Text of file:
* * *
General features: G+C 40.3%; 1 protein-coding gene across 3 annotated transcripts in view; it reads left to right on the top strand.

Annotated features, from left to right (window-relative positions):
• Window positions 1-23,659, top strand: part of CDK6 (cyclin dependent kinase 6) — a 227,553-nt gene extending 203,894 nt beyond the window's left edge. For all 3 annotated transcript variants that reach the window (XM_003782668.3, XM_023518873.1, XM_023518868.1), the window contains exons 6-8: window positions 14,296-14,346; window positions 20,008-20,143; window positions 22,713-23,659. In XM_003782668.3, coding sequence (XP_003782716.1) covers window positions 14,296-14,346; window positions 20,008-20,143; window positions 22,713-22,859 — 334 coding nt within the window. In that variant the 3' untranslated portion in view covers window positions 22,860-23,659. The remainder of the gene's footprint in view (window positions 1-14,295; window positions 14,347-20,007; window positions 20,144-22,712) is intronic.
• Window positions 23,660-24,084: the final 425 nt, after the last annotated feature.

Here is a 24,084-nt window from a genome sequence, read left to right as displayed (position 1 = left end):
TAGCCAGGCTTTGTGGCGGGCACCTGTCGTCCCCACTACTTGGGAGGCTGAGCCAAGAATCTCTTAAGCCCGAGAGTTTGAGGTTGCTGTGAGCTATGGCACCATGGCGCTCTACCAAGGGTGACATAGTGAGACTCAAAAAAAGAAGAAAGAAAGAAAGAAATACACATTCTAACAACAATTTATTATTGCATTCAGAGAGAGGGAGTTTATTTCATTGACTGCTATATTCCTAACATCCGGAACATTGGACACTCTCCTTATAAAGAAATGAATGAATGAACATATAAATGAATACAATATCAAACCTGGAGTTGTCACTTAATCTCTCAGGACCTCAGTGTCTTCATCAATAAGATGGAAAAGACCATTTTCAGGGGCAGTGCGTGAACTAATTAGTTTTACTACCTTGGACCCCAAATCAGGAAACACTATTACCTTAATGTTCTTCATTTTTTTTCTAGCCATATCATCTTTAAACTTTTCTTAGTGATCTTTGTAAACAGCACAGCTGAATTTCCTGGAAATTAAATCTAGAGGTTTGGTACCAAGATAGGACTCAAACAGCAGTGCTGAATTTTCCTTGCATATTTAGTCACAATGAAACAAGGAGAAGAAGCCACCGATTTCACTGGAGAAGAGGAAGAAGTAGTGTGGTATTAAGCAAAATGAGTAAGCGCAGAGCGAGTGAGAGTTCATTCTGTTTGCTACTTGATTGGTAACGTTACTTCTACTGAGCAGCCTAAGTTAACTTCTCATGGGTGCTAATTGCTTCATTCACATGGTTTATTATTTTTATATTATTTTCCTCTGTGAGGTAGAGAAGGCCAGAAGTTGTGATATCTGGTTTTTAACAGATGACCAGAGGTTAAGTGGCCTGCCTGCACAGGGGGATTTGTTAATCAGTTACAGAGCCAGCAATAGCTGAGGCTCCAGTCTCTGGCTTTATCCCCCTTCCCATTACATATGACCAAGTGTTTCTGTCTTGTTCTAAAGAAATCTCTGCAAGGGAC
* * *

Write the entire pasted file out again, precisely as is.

General features: G+C 40.3%; 1 protein-coding gene across 3 annotated transcripts in view; it reads left to right on the top strand.

Annotated features, from left to right (window-relative positions):
• Window positions 1-23,659, top strand: part of CDK6 (cyclin dependent kinase 6) — a 227,553-nt gene extending 203,894 nt beyond the window's left edge. For all 3 annotated transcript variants that reach the window (XM_003782668.3, XM_023518873.1, XM_023518868.1), the window contains exons 6-8: window positions 14,296-14,346; window positions 20,008-20,143; window positions 22,713-23,659. In XM_003782668.3, coding sequence (XP_003782716.1) covers window positions 14,296-14,346; window positions 20,008-20,143; window positions 22,713-22,859 — 334 coding nt within the window. In that variant the 3' untranslated portion in view covers window positions 22,860-23,659. The remainder of the gene's footprint in view (window positions 1-14,295; window positions 14,347-20,007; window positions 20,144-22,712) is intronic.
• Window positions 23,660-24,084: the final 425 nt, after the last annotated feature.

Here is a 24,084-nt window from a genome sequence, read left to right as displayed (position 1 = left end):
TAGCCAGGCTTTGTGGCGGGCACCTGTCGTCCCCACTACTTGGGAGGCTGAGCCAAGAATCTCTTAAGCCCGAGAGTTTGAGGTTGCTGTGAGCTATGGCACCATGGCGCTCTACCAAGGGTGACATAGTGAGACTCAAAAAAAGAAGAAAGAAAGAAAGAAATACACATTCTAACAACAATTTATTATTGCATTCAGAGAGAGGGAGTTTATTTCATTGACTGCTATATTCCTAACATCCGGAACATTGGACACTCTCCTTATAAAGAAATGAATGAATGAACATATAAATGAATACAATATCAAACCTGGAGTTGTCACTTAATCTCTCAGGACCTCAGTGTCTTCATCAATAAGATGGAAAAGACCATTTTCAGGGGCAGTGCGTGAACTAATTAGTTTTACTACCTTGGACCCCAAATCAGGAAACACTATTACCTTAATGTTCTTCATTTTTTTTCTAGCCATATCATCTTTAAACTTTTCTTAGTGATCTTTGTAAACAGCACAGCTGAATTTCCTGGAAATTAAATCTAGAGGTTTGGTACCAAGATAGGACTCAAACAGCAGTGCTGAATTTTCCTTGCATATTTAGTCACAATGAAACAAGGAGAAGAAGCCACCGATTTCACTGGAGAAGAGGAAGAAGTAGTGTGGTATTAAGCAAAATGAGTAAGCGCAGAGCGAGTGAGAGTTCATTCTGTTTGCTACTTGATTGGTAACGTTACTTCTACTGAGCAGCCTAAGTTAACTTCTCATGGGTGCTAATTGCTTCATTCACATGGTTTATTATTTTTATATTATTTTCCTCTGTGAGGTAGAGAAGGCCAGAAGTTGTGATATCTGGTTTTTAACAGATGACCAGAGGTTAAGTGGCCTGCCTGCACAGGGGGATTTGTTAATCAGTTACAGAGCCAGCAATAGCTGAGGCTCCAGTCTCTGGCTTTATCCCCCTTCCCATTACATATGACCAAGTGTTTCTGTCTTGTTCTAAAGAAATCTCTGCAAGGGAC